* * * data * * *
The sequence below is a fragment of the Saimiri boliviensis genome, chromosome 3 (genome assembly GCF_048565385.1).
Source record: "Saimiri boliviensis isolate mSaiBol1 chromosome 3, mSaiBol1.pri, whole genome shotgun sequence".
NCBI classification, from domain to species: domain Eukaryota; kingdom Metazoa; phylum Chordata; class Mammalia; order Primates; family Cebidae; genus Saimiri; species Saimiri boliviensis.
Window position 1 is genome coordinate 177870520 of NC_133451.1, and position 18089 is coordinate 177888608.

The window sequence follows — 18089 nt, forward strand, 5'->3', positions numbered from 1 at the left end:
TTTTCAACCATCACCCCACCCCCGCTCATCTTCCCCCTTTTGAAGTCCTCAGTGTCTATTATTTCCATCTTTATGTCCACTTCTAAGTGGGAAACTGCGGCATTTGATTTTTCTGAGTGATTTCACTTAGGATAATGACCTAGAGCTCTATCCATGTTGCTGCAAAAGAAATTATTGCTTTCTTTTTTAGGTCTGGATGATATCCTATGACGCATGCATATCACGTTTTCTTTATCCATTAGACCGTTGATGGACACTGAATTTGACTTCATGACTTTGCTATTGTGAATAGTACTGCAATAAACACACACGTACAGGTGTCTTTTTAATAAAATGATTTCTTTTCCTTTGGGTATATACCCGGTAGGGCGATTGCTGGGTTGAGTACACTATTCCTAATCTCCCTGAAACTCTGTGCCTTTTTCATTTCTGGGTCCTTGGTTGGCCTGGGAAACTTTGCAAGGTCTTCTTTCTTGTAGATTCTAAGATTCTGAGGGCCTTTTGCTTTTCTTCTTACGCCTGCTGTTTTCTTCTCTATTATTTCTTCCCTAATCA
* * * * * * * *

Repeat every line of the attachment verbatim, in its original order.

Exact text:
The sequence below is a fragment of the Saimiri boliviensis genome, chromosome 3 (genome assembly GCF_048565385.1).
Source record: "Saimiri boliviensis isolate mSaiBol1 chromosome 3, mSaiBol1.pri, whole genome shotgun sequence".
NCBI classification, from domain to species: domain Eukaryota; kingdom Metazoa; phylum Chordata; class Mammalia; order Primates; family Cebidae; genus Saimiri; species Saimiri boliviensis.
Window position 1 is genome coordinate 177870520 of NC_133451.1, and position 18089 is coordinate 177888608.

The window sequence follows — 18089 nt, forward strand, 5'->3', positions numbered from 1 at the left end:
TTTTCAACCATCACCCCACCCCCGCTCATCTTCCCCCTTTTGAAGTCCTCAGTGTCTATTATTTCCATCTTTATGTCCACTTCTAAGTGGGAAACTGCGGCATTTGATTTTTCTGAGTGATTTCACTTAGGATAATGACCTAGAGCTCTATCCATGTTGCTGCAAAAGAAATTATTGCTTTCTTTTTTAGGTCTGGATGATATCCTATGACGCATGCATATCACGTTTTCTTTATCCATTAGACCGTTGATGGACACTGAATTTGACTTCATGACTTTGCTATTGTGAATAGTACTGCAATAAACACACACGTACAGGTGTCTTTTTAATAAAATGATTTCTTTTCCTTTGGGTATATACCCGGTAGGGCGATTGCTGGGTTGAGTACACTATTCCTAATCTCCCTGAAACTCTGTGCCTTTTTCATTTCTGGGTCCTTGGTTGGCCTGGGAAACTTTGCAAGGTCTTCTTTCTTGTAGATTCTAAGATTCTGAGGGCCTTTTGCTTTTCTTCTTACGCCTGCTGTTTTCTTCTCTATTATTTCTTCCCTAATCA